Summary: Before accepting a job, there are a number of details that you should check on to make sure the job is stable and what you want to stick with.
When the offer that you have worked so hard for comes for a new job, you may forget to ask important questions about the little details that can make a big difference. Before starting a new job and the time and effort it takes to train for it, make sure it will be worth it for you and the company. You may discover that the position has a high burnout rate so you will be looking for a new job within a year. Follow these tips to cover your bases when that job offer comes in.
– Have a written job description with your responsibilities and deliverables within the first two days of work. These points will come in handy at your first performance review.
– Get a written job offer that includes your job title, compensation, and any other key parts of negotiations. If your boss should leave the position or company, having this documentation of the commitments made by the company when they hired you may be very important.
– Know why the position is open. If there was a previous person in the job, ask how long they were in the position and why they left. If the position is new, ask how it is being paid for and how big a demand there is for the position.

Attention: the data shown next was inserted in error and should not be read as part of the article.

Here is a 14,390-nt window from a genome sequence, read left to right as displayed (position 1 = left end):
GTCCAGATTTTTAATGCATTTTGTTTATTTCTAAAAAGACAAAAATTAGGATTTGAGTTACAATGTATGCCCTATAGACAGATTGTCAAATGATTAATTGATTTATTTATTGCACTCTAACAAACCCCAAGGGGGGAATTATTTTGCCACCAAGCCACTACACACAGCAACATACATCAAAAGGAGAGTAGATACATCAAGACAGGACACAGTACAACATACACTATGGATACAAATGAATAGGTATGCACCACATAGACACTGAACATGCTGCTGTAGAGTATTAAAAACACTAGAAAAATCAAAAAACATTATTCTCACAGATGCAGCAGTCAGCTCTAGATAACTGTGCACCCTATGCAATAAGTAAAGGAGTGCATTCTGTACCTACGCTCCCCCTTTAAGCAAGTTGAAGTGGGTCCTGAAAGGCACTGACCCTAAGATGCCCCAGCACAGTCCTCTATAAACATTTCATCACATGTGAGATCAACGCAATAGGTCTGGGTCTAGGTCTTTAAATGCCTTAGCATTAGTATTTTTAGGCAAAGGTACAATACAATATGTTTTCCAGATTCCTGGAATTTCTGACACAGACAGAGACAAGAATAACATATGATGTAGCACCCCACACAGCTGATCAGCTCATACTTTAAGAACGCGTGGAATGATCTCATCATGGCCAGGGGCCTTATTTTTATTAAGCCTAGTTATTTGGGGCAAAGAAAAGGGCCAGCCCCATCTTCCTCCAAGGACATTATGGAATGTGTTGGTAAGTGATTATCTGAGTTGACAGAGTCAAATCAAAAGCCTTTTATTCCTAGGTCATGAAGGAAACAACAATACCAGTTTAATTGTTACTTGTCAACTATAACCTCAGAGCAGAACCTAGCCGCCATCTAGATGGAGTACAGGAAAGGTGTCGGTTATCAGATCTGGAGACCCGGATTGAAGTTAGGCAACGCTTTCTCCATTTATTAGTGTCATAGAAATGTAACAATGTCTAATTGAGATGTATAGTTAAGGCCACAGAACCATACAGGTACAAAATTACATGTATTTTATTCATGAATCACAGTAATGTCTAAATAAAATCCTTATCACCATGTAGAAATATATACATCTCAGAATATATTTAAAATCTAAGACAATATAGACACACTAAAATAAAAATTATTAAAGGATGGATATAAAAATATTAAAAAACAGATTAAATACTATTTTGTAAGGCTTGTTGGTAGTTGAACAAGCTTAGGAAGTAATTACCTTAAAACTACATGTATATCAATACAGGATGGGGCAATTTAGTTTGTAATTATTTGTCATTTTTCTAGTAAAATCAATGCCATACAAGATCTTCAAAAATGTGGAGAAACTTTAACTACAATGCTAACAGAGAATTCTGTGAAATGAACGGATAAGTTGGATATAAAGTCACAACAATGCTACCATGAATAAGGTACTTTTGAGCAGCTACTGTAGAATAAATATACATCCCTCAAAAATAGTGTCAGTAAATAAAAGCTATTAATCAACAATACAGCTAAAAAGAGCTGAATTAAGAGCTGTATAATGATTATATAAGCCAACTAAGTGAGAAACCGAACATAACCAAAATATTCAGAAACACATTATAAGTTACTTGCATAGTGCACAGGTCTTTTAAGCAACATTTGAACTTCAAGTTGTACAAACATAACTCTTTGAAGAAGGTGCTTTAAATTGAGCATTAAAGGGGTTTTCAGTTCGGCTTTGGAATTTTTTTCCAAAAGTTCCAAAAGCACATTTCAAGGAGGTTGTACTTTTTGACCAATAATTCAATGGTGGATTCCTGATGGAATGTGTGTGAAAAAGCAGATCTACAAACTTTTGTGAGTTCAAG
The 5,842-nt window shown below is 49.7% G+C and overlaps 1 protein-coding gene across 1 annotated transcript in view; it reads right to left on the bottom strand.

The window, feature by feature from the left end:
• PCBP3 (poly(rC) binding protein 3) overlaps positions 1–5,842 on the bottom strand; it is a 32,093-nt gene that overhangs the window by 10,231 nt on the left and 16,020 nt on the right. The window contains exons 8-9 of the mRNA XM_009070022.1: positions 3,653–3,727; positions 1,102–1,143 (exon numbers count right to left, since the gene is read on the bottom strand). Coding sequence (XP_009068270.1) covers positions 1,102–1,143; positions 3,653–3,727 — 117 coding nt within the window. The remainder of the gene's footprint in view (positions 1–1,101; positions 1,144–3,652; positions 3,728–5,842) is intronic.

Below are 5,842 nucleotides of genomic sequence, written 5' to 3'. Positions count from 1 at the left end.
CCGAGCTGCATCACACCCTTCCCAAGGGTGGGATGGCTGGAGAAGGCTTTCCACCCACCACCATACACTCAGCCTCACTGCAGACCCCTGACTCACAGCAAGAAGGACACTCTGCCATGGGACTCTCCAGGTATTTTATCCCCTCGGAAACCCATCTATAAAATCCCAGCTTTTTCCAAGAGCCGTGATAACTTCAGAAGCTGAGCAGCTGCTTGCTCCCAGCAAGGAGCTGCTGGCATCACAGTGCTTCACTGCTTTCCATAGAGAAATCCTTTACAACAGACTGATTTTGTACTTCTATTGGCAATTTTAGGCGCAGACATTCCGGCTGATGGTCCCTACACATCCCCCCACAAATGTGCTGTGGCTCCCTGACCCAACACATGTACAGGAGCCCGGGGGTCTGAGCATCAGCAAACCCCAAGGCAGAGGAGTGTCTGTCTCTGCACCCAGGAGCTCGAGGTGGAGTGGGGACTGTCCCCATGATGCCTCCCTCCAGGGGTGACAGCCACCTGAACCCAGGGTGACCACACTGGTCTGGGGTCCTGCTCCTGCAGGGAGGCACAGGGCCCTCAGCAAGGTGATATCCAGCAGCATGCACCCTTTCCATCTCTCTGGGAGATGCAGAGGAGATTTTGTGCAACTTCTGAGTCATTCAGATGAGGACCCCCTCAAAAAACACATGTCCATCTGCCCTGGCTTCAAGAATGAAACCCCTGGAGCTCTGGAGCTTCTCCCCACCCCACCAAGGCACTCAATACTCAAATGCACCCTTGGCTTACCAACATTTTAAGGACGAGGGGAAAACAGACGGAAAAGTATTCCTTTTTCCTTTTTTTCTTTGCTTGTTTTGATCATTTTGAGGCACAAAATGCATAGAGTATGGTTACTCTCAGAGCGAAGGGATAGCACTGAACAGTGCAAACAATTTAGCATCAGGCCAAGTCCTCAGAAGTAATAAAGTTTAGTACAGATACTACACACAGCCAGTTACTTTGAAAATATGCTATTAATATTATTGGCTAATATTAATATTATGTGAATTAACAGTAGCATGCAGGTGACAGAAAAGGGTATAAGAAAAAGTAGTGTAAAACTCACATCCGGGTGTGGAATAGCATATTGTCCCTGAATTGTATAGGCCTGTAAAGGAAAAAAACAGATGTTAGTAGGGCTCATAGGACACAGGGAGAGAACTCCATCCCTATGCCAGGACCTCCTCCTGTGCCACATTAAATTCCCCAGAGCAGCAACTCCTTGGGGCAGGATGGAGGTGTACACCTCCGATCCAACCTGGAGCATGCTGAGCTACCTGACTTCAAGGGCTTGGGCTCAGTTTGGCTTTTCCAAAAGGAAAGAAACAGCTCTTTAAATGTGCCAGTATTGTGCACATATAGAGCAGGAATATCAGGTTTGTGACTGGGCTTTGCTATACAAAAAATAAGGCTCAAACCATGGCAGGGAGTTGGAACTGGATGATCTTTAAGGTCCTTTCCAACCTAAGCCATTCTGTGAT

– This question goes along with the previous point. If the position has been around and the previous person held it for a short amount of time, ask how many people had held the position in the past five years. The reasons for a high turnover may make you rethink accepting the position.
Meet and greet:
– Make sure you meet your boss’s direct reports. Ask them questions about what strengths and weaknesses your boss has and what they might change about them if possible. Take note of how comfortable or uncomfortable the direct reports are with you asking these questions.
Turn to LinkedIn:
– Look at how many people at the company use LinkedIn and any phone numbers they have listed. If several of them have contact information that is easy to get, they may be suggesting that they are looking for a new job. If there aren’t many on LinkedIn, then the employees must be happy with their jobs.
– Find connections between you and your prospective colleagues. Contact your connection to find out what they know about your prospective colleague. Try to dig for details about what it’s like working at the company but remember they may let your prospective colleague know you are asking about them.
Assess the company’s financial standing:
– With public companies you can look for their last 10-K filing with the SEC.
– With private companies you will have to ask about their earning trends and cash position.
– If the company is a start-up, inquire into their business model, their burn rate, and how much cash is on hand.
Check the news:
– Conduct a Google search of the company’s name under the news tab. Knowing what the media is reporting about the company may be very important in deciding if you want to have a future with them.
Photo: careerealism.comThings to Know Before Accepting the Job by Amanda Griffin